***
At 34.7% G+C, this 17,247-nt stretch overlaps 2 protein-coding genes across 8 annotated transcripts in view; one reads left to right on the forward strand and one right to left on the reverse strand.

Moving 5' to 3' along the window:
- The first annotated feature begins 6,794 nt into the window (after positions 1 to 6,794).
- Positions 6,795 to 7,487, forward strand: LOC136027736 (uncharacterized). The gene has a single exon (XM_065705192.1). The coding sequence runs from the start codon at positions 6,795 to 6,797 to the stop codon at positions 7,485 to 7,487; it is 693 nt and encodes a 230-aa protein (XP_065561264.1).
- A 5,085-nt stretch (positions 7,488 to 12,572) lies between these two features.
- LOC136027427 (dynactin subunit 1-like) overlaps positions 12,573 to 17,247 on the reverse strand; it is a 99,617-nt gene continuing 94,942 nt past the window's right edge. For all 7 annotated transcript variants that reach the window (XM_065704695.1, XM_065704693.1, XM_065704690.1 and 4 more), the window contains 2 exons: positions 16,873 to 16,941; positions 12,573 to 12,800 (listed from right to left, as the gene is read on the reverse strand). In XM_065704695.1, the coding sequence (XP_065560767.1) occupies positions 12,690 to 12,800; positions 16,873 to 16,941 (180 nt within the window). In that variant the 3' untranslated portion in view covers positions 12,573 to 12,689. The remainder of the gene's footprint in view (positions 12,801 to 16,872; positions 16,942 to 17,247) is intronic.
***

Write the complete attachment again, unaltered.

At 34.7% G+C, this 17,247-nt stretch overlaps 2 protein-coding genes across 8 annotated transcripts in view; one reads left to right on the forward strand and one right to left on the reverse strand.

Moving 5' to 3' along the window:
- The first annotated feature begins 6,794 nt into the window (after positions 1 to 6,794).
- Positions 6,795 to 7,487, forward strand: LOC136027736 (uncharacterized). The gene has a single exon (XM_065705192.1). The coding sequence runs from the start codon at positions 6,795 to 6,797 to the stop codon at positions 7,485 to 7,487; it is 693 nt and encodes a 230-aa protein (XP_065561264.1).
- A 5,085-nt stretch (positions 7,488 to 12,572) lies between these two features.
- LOC136027427 (dynactin subunit 1-like) overlaps positions 12,573 to 17,247 on the reverse strand; it is a 99,617-nt gene continuing 94,942 nt past the window's right edge. For all 7 annotated transcript variants that reach the window (XM_065704695.1, XM_065704693.1, XM_065704690.1 and 4 more), the window contains 2 exons: positions 16,873 to 16,941; positions 12,573 to 12,800 (listed from right to left, as the gene is read on the reverse strand). In XM_065704695.1, the coding sequence (XP_065560767.1) occupies positions 12,690 to 12,800; positions 16,873 to 16,941 (180 nt within the window). In that variant the 3' untranslated portion in view covers positions 12,573 to 12,689. The remainder of the gene's footprint in view (positions 12,801 to 16,872; positions 16,942 to 17,247) is intronic.